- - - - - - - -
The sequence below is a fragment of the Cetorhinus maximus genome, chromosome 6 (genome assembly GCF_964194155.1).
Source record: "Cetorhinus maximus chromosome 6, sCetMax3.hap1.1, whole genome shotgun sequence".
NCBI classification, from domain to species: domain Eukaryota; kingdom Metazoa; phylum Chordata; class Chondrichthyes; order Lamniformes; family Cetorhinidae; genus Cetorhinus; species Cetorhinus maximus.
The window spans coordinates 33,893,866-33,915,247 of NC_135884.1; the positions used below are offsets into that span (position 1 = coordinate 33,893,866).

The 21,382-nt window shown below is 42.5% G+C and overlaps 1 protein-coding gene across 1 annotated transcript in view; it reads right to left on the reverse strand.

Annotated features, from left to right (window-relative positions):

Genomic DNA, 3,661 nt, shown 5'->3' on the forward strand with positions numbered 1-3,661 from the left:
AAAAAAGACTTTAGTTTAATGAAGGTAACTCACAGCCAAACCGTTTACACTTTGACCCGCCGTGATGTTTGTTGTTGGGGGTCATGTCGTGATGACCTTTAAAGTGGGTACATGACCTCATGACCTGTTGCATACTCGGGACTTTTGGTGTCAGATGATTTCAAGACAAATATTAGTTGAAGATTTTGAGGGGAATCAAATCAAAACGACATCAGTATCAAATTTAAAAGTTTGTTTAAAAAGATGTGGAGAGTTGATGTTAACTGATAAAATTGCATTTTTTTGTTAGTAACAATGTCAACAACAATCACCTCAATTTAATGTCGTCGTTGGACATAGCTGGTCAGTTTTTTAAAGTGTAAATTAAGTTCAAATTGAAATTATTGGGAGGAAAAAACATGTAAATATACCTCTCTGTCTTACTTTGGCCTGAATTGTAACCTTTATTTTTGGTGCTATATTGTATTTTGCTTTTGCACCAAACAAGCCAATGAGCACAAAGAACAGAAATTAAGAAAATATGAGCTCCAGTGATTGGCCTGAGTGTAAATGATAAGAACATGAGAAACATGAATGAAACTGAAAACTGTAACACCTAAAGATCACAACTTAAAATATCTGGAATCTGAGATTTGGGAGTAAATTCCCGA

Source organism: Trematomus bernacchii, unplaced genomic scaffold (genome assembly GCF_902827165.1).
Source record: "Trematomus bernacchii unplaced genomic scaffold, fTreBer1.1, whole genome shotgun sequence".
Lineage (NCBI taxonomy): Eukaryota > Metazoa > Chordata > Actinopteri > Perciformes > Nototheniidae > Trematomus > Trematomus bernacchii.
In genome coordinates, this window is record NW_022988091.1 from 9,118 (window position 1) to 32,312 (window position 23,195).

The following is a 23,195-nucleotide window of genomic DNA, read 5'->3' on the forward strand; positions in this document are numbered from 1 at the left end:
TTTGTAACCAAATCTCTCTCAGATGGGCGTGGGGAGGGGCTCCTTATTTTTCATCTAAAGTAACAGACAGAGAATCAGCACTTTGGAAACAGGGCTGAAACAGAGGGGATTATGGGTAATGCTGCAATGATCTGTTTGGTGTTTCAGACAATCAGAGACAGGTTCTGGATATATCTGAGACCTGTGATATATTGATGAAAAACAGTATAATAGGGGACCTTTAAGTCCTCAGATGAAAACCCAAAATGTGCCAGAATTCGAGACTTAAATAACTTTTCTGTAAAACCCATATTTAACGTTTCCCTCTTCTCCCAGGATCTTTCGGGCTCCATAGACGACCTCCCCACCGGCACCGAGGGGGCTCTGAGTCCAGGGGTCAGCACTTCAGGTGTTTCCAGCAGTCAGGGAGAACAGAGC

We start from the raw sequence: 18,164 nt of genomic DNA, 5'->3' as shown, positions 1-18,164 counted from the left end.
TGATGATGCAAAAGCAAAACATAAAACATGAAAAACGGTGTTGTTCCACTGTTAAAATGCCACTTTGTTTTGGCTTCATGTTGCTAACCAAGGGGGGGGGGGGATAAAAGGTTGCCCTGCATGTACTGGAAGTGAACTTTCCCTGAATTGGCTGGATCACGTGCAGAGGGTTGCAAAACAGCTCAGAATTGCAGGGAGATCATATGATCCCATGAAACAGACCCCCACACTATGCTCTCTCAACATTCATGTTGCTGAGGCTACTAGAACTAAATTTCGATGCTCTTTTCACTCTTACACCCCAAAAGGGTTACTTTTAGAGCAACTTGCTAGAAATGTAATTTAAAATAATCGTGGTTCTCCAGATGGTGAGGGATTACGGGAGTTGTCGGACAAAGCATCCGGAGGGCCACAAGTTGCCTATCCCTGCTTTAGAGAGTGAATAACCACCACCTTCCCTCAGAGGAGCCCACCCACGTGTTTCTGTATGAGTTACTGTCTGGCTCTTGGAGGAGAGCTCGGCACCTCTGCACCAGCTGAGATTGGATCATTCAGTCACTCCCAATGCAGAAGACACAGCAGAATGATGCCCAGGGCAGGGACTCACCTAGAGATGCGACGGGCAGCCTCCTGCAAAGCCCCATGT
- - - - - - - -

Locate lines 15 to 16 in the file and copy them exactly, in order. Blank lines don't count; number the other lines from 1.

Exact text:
We start from the raw sequence: 18,164 nt of genomic DNA, 5'->3' as shown, positions 1-18,164 counted from the left end.
TGATGATGCAAAAGCAAAACATAAAACATGAAAAACGGTGTTGTTCCACTGTTAAAATGCCACTTTGTTTTGGCTTCATGTTGCTAACCAAGGGGGGGGGGGGATAAAAGGTTGCCCTGCATGTACTGGAAGTGAACTTTCCCTGAATTGGCTGGATCACGTGCAGAGGGTTGCAAAACAGCTCAGAATTGCAGGGAGATCATATGATCCCATGAAACAGACCCCCACACTATGCTCTCTCAACATTCATGTTGCTGAGGCTACTAGAACTAAATTTCGATGCTCTTTTCACTCTTACACCCCAAAAGGGTTACTTTTAGAGCAACTTGCTAGAAATGTAATTTAAAATAATCGTGGTTCTCCAGATGGTGAGGGATTACGGGAGTTGTCGGACAAAGCATCCGGAGGGCCACAAGTTGCCTATCCCTGCTTTAGAGAGTGAATAACCACCACCTTCCCTCAGAGGAGCCCACCCACGTGTTTCTGTATGAGTTACTGTCTGGCTCTTGGAGGAGAGCTCGGCACCTCTGCACCAGCTGAGATTGGATCATTCAGTCACTCCCAATGCAGAAGACACAGCAGAATGATGCCCAGGGCAGGGACTCACCTAGAGATGCGACGGGCAGCCTCCTGCAAAGCCCCATGT